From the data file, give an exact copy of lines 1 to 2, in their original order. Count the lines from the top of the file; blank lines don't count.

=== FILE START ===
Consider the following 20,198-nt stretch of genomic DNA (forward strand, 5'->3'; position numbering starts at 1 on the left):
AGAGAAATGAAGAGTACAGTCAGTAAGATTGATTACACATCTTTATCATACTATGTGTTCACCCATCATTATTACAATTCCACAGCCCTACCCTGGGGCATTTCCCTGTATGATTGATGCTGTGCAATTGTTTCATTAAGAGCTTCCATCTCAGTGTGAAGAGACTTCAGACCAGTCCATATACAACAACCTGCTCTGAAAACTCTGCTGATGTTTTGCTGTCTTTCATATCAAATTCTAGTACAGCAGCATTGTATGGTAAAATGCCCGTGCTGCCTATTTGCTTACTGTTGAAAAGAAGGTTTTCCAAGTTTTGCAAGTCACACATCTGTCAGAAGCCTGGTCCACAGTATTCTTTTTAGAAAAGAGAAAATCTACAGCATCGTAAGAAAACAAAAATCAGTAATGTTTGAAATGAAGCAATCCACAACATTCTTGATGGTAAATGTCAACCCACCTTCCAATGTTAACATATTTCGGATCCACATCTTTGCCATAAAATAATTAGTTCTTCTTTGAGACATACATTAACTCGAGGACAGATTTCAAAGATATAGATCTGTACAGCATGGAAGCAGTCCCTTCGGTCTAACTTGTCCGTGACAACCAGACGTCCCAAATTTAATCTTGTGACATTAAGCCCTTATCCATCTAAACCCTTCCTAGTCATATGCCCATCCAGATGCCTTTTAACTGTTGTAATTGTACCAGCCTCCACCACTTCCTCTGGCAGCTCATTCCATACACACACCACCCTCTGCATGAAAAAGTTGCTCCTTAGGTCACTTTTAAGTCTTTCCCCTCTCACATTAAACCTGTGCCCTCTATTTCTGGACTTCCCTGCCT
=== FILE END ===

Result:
Consider the following 20,198-nt stretch of genomic DNA (forward strand, 5'->3'; position numbering starts at 1 on the left):
AGAGAAATGAAGAGTACAGTCAGTAAGATTGATTACACATCTTTATCATACTATGTGTTCACCCATCATTATTACAATTCCACAGCCCTACCCTGGGGCATTTCCCTGTATGATTGATGCTGTGCAATTGTTTCATTAAGAGCTTCCATCTCAGTGTGAAGAGACTTCAGACCAGTCCATATACAACAACCTGCTCTGAAAACTCTGCTGATGTTTTGCTGTCTTTCATATCAAATTCTAGTACAGCAGCATTGTATGGTAAAATGCCCGTGCTGCCTATTTGCTTACTGTTGAAAAGAAGGTTTTCCAAGTTTTGCAAGTCACACATCTGTCAGAAGCCTGGTCCACAGTATTCTTTTTAGAAAAGAGAAAATCTACAGCATCGTAAGAAAACAAAAATCAGTAATGTTTGAAATGAAGCAATCCACAACATTCTTGATGGTAAATGTCAACCCACCTTCCAATGTTAACATATTTCGGATCCACATCTTTGCCATAAAATAATTAGTTCTTCTTTGAGACATACATTAACTCGAGGACAGATTTCAAAGATATAGATCTGTACAGCATGGAAGCAGTCCCTTCGGTCTAACTTGTCCGTGACAACCAGACGTCCCAAATTTAATCTTGTGACATTAAGCCCTTATCCATCTAAACCCTTCCTAGTCATATGCCCATCCAGATGCCTTTTAACTGTTGTAATTGTACCAGCCTCCACCACTTCCTCTGGCAGCTCATTCCATACACACACCACCCTCTGCATGAAAAAGTTGCTCCTTAGGTCACTTTTAAGTCTTTCCCCTCTCACATTAAACCTGTGCCCTCTATTTCTGGACTTCCCTGCCT